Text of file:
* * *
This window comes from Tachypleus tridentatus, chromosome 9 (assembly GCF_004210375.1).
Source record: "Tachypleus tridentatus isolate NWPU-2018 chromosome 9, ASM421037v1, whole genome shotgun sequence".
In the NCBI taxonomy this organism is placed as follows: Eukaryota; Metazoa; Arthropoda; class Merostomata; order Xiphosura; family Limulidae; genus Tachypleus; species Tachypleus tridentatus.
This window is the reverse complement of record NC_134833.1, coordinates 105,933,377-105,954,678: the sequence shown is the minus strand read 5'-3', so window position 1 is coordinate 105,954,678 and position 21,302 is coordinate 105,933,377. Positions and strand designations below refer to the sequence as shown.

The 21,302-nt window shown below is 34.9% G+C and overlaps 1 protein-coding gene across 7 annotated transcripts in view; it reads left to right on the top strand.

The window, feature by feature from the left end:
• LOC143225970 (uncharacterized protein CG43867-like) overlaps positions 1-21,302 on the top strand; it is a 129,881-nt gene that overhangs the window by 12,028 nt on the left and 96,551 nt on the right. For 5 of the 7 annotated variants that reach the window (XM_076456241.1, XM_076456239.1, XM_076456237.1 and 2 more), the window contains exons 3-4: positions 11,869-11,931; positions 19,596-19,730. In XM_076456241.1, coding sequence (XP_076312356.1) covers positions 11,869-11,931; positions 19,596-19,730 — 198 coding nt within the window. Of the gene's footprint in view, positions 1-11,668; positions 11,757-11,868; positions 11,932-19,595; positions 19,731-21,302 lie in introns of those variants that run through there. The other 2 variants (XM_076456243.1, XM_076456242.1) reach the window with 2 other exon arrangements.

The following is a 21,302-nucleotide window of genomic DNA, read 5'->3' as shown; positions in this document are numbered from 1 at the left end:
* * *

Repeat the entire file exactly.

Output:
This window comes from Tachypleus tridentatus, chromosome 9 (assembly GCF_004210375.1).
Source record: "Tachypleus tridentatus isolate NWPU-2018 chromosome 9, ASM421037v1, whole genome shotgun sequence".
In the NCBI taxonomy this organism is placed as follows: Eukaryota; Metazoa; Arthropoda; class Merostomata; order Xiphosura; family Limulidae; genus Tachypleus; species Tachypleus tridentatus.
This window is the reverse complement of record NC_134833.1, coordinates 105,933,377-105,954,678: the sequence shown is the minus strand read 5'-3', so window position 1 is coordinate 105,954,678 and position 21,302 is coordinate 105,933,377. Positions and strand designations below refer to the sequence as shown.

The 21,302-nt window shown below is 34.9% G+C and overlaps 1 protein-coding gene across 7 annotated transcripts in view; it reads left to right on the top strand.

The window, feature by feature from the left end:
• LOC143225970 (uncharacterized protein CG43867-like) overlaps positions 1-21,302 on the top strand; it is a 129,881-nt gene that overhangs the window by 12,028 nt on the left and 96,551 nt on the right. For 5 of the 7 annotated variants that reach the window (XM_076456241.1, XM_076456239.1, XM_076456237.1 and 2 more), the window contains exons 3-4: positions 11,869-11,931; positions 19,596-19,730. In XM_076456241.1, coding sequence (XP_076312356.1) covers positions 11,869-11,931; positions 19,596-19,730 — 198 coding nt within the window. Of the gene's footprint in view, positions 1-11,668; positions 11,757-11,868; positions 11,932-19,595; positions 19,731-21,302 lie in introns of those variants that run through there. The other 2 variants (XM_076456243.1, XM_076456242.1) reach the window with 2 other exon arrangements.

The following is a 21,302-nucleotide window of genomic DNA, read 5'->3' as shown; positions in this document are numbered from 1 at the left end: